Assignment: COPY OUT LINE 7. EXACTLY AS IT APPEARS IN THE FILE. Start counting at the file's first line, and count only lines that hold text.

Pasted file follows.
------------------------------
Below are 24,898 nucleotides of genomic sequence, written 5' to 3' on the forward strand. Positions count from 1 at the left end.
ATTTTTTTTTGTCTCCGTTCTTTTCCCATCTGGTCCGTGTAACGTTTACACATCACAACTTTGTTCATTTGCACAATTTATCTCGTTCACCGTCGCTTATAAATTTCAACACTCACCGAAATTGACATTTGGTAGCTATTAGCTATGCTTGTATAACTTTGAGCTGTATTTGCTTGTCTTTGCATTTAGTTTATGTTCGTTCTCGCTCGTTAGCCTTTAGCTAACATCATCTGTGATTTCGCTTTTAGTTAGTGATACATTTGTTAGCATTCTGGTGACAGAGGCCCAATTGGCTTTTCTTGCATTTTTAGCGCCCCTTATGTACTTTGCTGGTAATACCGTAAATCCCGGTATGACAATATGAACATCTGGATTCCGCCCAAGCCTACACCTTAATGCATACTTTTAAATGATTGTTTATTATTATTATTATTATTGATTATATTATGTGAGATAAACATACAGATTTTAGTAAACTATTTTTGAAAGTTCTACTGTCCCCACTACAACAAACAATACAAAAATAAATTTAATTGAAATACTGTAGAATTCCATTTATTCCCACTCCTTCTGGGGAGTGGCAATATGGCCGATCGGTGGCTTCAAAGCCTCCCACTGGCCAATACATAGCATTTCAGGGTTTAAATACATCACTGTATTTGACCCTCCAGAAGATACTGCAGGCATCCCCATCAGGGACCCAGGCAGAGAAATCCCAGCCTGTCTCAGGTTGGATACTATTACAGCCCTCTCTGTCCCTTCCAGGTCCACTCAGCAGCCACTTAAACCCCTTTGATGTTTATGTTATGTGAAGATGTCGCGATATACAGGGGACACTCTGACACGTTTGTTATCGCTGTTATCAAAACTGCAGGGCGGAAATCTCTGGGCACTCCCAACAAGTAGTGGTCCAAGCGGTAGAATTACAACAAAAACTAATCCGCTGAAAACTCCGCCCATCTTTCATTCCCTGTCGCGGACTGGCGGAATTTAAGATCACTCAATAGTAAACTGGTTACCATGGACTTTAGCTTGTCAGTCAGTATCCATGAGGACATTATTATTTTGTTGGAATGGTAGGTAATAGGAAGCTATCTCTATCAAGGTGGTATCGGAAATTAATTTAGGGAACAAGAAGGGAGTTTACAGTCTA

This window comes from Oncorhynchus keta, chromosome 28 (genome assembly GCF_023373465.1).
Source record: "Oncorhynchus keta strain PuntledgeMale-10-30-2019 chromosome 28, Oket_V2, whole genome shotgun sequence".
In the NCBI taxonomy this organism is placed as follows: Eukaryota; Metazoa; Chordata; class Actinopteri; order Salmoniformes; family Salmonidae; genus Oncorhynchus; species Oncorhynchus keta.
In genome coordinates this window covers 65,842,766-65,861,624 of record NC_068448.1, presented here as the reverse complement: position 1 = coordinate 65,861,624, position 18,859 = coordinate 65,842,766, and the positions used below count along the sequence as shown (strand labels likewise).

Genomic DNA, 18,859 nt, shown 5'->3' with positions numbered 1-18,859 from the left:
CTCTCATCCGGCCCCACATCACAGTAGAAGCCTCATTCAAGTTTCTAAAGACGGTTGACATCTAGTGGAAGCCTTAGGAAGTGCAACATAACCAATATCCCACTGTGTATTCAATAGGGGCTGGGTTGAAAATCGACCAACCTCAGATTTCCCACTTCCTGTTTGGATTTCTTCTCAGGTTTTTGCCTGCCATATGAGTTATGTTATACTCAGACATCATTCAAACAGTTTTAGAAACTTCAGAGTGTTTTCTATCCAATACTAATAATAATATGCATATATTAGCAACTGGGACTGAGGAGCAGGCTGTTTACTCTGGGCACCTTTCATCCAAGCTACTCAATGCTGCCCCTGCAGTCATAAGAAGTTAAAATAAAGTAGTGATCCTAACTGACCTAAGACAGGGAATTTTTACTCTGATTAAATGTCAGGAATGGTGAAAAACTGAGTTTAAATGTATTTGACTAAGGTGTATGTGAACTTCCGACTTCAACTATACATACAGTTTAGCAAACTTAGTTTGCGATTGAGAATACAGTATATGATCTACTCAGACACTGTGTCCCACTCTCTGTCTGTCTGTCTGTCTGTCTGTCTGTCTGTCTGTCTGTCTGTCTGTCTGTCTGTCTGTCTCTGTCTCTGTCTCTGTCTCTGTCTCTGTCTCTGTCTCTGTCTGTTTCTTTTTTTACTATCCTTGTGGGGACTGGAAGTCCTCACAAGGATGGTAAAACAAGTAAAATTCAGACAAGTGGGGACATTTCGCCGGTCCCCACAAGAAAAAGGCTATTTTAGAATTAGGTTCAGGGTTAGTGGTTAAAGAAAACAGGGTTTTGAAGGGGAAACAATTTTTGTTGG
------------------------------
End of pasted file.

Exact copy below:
Genomic DNA, 18,859 nt, shown 5'->3' with positions numbered 1-18,859 from the left: